Various artists album review
19 - 05 - 2002
from 5 (excellent) to 1 (poor)|
|Vocals : 4/5||Backing : 4/5||Production : 4/5||Sound quality : 4/5||Sleeve : 5|
The compilation set 'Rock On' takes a 'best of' ride through the rich vaults of the legendary Observer label of producer Winston 'Niney' Holness. Niney The Observer (called Niney when he lost a thumb in a workshop accident) has been a singer, producer, engineer, dj, fixer, arranger, manager and virtually everything else in reggae. He was born Winston Holness in Montego Bay, Jamaica in 1951. He regularly supervised recording sessions at Dynamic, Randy's, Channel One and Joe Gibbs studios, beside working with producers Coxsone Dodd and Bunny Lee. He launched his own "Observer" label in 1970. The single Blood And Fire (here present in the 12" Discomix) was his first major breakthrough issued on his Observer label. The single sold over 30,000 copies on the island alone and was later named 'Jamaican record of the Year' for 1971. Niney's productions of that time are characterised by their sparse simplicity and heaviness, often cultural/political in sentiment, and frequently espousing Rasta themes.
While most other collections of Observer material focus on the label's more obscure releases, 'Rock On' collects the hits, many here on CD for the first time ever. Also included are extended mixes of many of the hits as well as dancehall favorites and a few previously unreleased tracks. The album opens with a killer 12" discomix by Gregory Isaacs and deejay Ranking Buckner across the 'Slavemaster' riddim, followed by Michael Rose's 12" discomix of Guess Who's Coming To Dinner. As a member of Black Uhuru Michael re-recorded the song with Sly and Robbie. Ken Boothe covers the 1965 Four Tops motown classic Left With A Broken Heart, a song which was also covered by John Holt and The Paragons. Delroy Wilson comes next with a nice lovers tune called Halfway Up The Stairs inna 12" discomix style. Cornell Campbell didn't record many songs for Niney but My Heart Is Clean with its driving riddim is one of his best cultural tunes. Dillinger does a fine deejay version. Gregory's Rock On is presented here in a wicked alternate version. Christine comes next with her sultry version of the 'Rock On' riddim called Saturday Night. Leroy Smart rose to prominence in the mid seventies with a solid body of work recorded for Channel One and for producer Bunny Lee, for whom he later recut Mr. Richman. The extravagant Junior Byles offers an extended version of Weeping including I Roy's deejay version called Water Rate. Our favorite tune comes last, it's Sang Hugh's wailing song Rasta No Born Yah.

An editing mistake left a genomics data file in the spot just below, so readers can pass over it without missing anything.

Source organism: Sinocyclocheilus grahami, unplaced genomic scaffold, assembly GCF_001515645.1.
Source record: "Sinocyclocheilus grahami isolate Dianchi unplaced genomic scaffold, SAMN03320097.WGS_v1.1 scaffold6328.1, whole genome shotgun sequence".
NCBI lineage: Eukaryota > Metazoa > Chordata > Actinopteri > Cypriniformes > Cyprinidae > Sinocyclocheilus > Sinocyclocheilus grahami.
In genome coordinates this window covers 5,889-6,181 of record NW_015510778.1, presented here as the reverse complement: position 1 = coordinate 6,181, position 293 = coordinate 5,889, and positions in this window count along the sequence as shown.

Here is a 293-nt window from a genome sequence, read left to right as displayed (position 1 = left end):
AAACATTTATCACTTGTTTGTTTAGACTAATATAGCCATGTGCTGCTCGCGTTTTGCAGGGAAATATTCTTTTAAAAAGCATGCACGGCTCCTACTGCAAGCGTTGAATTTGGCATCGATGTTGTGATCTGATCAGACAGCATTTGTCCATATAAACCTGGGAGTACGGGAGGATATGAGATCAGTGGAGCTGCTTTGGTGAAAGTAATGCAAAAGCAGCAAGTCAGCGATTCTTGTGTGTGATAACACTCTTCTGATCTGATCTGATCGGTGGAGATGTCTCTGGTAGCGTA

'Rock On' delivers some of Niney's most deadly goods from his Observer label.